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Florida Corporation Law

Florida law provides for the formation of a corporation.  A corporation is incorporated for a legal purpose by one or more natural persons.  On incorporation, the corporation attains separate legal existence.  It receives the status of a natural person.  The corporation can buy or sell any property.  It can sue and be sued.

A corporation comes into existence by filing the articles of incorporation.  It is filed with the Secretary of the State of Florida.  The articles of incorporation contains the corporate name, the number of shares authorized to issue, a brief statement of the character of business carried out by the corporation, the names and addresses of the directors until successors are elected, and name and addresses of incorporators.

The name of the corporation must contain the word “corporation,” “company,” or “incorporated” or the abbreviation “Corp.,” “Inc.,” or “Co.”  The name should not be deceptively similar to the name of another corporation incorporated in the same state.  It should not be deceptively identical to the fictitious name adopted by a foreign corporation having business transactions in the state.

Under Florida law, a corporation must have at least one director.  The director must be at least eighteen years old.  The directors need not be residents of Florida or shareholders of the corporation, unless the articles of incorporation so require.  The articles of incorporation or the bylaws must state the number of directors necessary to constitute the corporation’s board of directors.  The initial director or directors of the corporation may be named in the articles.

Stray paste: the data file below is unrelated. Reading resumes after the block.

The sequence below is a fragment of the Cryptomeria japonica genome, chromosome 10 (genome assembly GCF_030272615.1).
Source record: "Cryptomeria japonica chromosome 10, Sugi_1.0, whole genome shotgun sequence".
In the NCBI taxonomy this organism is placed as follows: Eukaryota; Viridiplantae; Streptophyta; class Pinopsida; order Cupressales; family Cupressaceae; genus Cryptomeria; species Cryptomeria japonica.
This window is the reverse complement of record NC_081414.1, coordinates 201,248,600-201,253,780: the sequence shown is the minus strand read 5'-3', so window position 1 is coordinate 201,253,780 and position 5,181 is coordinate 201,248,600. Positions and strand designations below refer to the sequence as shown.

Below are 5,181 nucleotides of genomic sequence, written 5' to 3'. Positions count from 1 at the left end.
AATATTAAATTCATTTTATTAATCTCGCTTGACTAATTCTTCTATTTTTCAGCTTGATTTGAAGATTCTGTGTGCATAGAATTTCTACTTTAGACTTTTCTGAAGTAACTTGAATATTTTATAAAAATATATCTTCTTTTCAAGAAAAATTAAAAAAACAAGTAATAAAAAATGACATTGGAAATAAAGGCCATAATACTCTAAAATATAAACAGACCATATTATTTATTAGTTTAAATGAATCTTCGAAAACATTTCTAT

The bylaws set forth internal rules and procedures for the corporation, including the existence and responsibilities of corporate offices, the size of the board of directors and the manner and term of their election, how and when board and shareholder meetings will be held, who may call meetings, and how the board of directors will function.  The corporation needs to keep a copy of the bylaws at its principal place a business.

The corporation must conduct annual meetings of the shareholders at the place prescribed by the bylaws.  If no venue is specified, the shareholders may meet at the primary place of the corporation’s business.

Inside Florida Corporation Law